Zeno commenced, then, as a Cynic; and in the developed system we can point to a kernel of Cynic doctrine to which various philosophemes of other thinkers (more especially Heraclitus and Aristotle, but also Diogenes of Apollonia, the Pythagoreans, and the medical school of Hippocrates in a lesser degree) were added.
Heraclitus had indeed declared all to be in flux, but we ask in vain what is the cause for the unceasing process of his ever-living fire.
The primitive substance, be it remembered, is not Heraclitus's fire (though Cleanthes also called it flame of fire, 4X6) any more than it is the air or " breath " of Anaximenes or Diogenes of Apollonia.
The influence upon Stoicism of Heraclitus has been differently conceived.
In Heraclitus the constant flux is a metaphysical notion replaced by the interchange of material elements which Chrysippus stated as a simple proposition of physics.
Heraclitus offers no analogy to the doctrine of four (not three) elements as different grades of tension; to the conception of fire and air as the " form," in Aristotelian terminology, of particulars; nor to the function of organizing fire which works by methodic plan to produce and preserve the world (irup i&w 1 3aSii'ov iri ')4vEru Nor, again, is there any analogy to the peculiar Stoic doctrine of universal intermingling (Kpavms Si iiXov).
Even the distinction between " force " and " matter " - so alien to the spirit of Heraclitus - is seen to be a necessary consequence.
These are marked off by the names of Heraclitus of Ephesus, the Stoics and Philo.
It acquires its first importance in the theories of Heraclitus (6th century B.C.), who, trying to account for the aesthetic order of the visible universe, broke away to some extent from the purely physical conceptions of his predecessors and discerned at work in the cosmic process a Aoyos analogous to the reasoning power in man.
Heraclitus holds that nothing material can be thought of without this Logos, but he does not conceive the Logos itself to be immaterial.
Like a law of nature, objective in the world, it gives order and regularity to the movement of things, and makes the system rational.3 The failure of Heraclitus to free himself entirely from the physical hypotheses of earlier times prevented his speculation from influencing his successors.
With Anaxagoras a conception entered which gradually triumphed over that of Heraclitus, namely, the conception of a supreme, intellectual principle, not identified with the world but independent of it.
Heraclitus and authorities there quoted.
According to Diogenes Laertius he was " in his prime " 504-500 B.C., and would thus seem to have been born about 539 Plato indeed (Parmenides, 127 B) makes Socrates see and hear Parmenides when the latter was about sixty-five years of age, in which case he cannot have been born before 519; but in the absence of evidence that any such meeting took place this may be regarded as one of Plato's anachronisms. However this may be, Parmenides was a contemporary, probably a younger contemporary, of Heraclitus, with whom the first succession of physicists ended, while Empedocles and Anaxagoras, with whom the second succession of physicists began, were very much his juniors.
The ethical element in the " dark " philosophizing of Heraclitus (c. 530-470 B.C.), though it anticipates Stoicism in its conceptions of a law of the universe, to which the wise man will carefully conform, and a divine harmony, in the recognition of which he will find his truest satisfaction, is more profound, but even less systematic.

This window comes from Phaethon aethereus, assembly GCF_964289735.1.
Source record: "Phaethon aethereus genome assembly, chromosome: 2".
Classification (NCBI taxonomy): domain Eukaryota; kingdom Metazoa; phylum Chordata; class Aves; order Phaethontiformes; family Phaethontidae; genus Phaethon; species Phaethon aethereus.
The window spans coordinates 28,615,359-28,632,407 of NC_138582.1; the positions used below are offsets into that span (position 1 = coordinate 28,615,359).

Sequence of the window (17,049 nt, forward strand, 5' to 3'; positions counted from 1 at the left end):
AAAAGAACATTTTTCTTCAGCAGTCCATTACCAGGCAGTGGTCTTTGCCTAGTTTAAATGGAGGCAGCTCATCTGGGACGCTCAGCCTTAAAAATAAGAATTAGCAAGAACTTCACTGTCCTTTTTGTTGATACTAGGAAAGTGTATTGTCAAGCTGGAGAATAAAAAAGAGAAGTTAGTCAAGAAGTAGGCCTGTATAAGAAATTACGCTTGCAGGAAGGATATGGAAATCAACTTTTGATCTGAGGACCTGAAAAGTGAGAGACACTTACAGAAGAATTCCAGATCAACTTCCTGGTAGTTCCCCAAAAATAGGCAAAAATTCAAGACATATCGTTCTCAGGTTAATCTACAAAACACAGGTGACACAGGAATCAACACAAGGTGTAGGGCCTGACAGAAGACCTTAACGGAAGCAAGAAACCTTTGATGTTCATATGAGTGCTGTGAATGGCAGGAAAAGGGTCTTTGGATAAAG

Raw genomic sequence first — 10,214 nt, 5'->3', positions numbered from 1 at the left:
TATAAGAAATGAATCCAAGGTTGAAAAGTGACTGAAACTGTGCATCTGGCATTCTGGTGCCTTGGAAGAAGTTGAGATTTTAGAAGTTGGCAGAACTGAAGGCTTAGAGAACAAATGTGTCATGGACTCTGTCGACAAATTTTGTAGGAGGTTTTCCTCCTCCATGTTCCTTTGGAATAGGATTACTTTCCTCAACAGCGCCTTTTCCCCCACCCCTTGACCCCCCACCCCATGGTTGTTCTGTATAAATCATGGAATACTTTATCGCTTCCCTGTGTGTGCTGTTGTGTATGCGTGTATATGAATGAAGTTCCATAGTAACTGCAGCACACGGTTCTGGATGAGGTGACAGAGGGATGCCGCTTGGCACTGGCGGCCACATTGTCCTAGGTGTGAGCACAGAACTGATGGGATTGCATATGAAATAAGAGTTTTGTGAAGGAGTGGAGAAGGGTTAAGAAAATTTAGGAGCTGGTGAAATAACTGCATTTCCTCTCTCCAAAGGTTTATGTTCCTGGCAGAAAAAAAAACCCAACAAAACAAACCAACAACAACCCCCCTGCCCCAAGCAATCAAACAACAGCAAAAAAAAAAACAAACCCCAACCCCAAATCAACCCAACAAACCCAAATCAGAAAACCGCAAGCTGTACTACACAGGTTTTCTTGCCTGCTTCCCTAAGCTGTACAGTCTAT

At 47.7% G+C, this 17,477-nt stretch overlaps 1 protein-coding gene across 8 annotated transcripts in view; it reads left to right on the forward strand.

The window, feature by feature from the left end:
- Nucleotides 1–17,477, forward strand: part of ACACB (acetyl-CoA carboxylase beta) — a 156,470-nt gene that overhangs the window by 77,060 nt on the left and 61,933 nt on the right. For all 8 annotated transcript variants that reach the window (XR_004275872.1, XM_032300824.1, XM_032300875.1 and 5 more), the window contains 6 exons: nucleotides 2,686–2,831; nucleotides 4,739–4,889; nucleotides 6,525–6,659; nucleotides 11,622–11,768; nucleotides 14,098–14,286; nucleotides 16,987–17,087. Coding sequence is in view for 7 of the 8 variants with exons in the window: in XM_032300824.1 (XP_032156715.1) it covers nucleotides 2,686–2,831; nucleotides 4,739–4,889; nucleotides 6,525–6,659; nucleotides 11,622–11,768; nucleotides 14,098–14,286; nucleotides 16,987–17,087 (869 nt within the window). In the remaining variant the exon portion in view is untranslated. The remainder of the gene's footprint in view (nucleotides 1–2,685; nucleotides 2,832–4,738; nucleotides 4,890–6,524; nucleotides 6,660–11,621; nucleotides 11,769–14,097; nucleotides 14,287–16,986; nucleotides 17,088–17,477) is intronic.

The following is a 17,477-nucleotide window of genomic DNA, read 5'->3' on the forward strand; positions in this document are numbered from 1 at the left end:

This pantheistic doctrine harmonized thoroughly with the Stoic view of human good; but being unable to conceive substance idealistically, they (with considerable aid from the system of Heraclitus) supplied a materialistic side to their pantheism, - conceiving divine thought as an attribute of the purest and most primary of material substances, a subtle fiery aether.
Heraclitus, too, disposed of the myth of the bondage of Hera as allegorical philosophy.
This peculiar thing, called Mind (vous), was no less illimitable than the chaotic mass, but, unlike the Intelligence of Heraclitus, it stood pure and independent (povvos E4' Ecwvrov), a thing of finer texture, alike in all its manifestations and everywhere the same.
Heraclitus conceives of the incessant process of flux in which all things are involved as consisting of two sides or moments - generation and decay - which are regarded as a confluence of opposite streams. In thus making transition or change, viewed as the identity of existence and non-existence, the leading idea of his system, Heraclitus anticipated in some measure Hegel's peculiar doctrine of evolution as a dialectic process.'
Accordingly, when he denies the reality of Being, and declares Becoming, or eternal flux and change, to be the sole actuality, Heraclitus must be understood to enunciate not only the unreality of the abstract notion of being, except as the correlative of that of not-being, but also the physical doctrine that all phenomena are in a state of continuous transition from non-existence to existence, and vice versa, without either distinguishing these propositions or qualifying them by any reference to the relation of thought to experience.
The main doctrines of the Eleatics were evolved in opposition, on the one hand, to the physical theories of the early physical philosophers who explained all existence in terms of primary matter (see Ionian School), and, on the other hand, to the theory of Heraclitus that all existence may be summed up as perpetual change.
Having reached this conclusion, he was able to assimilate the physical theory of Heraclitus, as is explained in the Hypotyposes of Sextus Empiricus.
Among the pre-Socratic nature-philosophers of Greece, Heraclitus and the Eleatics are the chief representatives of this polemic. The diametrical opposition of the grounds on which the veracity of the senses is impugned by the two philosophies (see Heraclitus, Parmenides, Eleatic School) was in itself suggestive of sceptical reflection.
Thus Thales recognized change, but was not careful to explain it; Anaximander attributed to change two directions; Anaximenes conceived the two sorts of change as rarefaction and condensation; Heraclitus, perceiving that, if, as his predecessors had tacitly assumed, change was occasional, the interference of a moving cause was necessary, made change perpetual.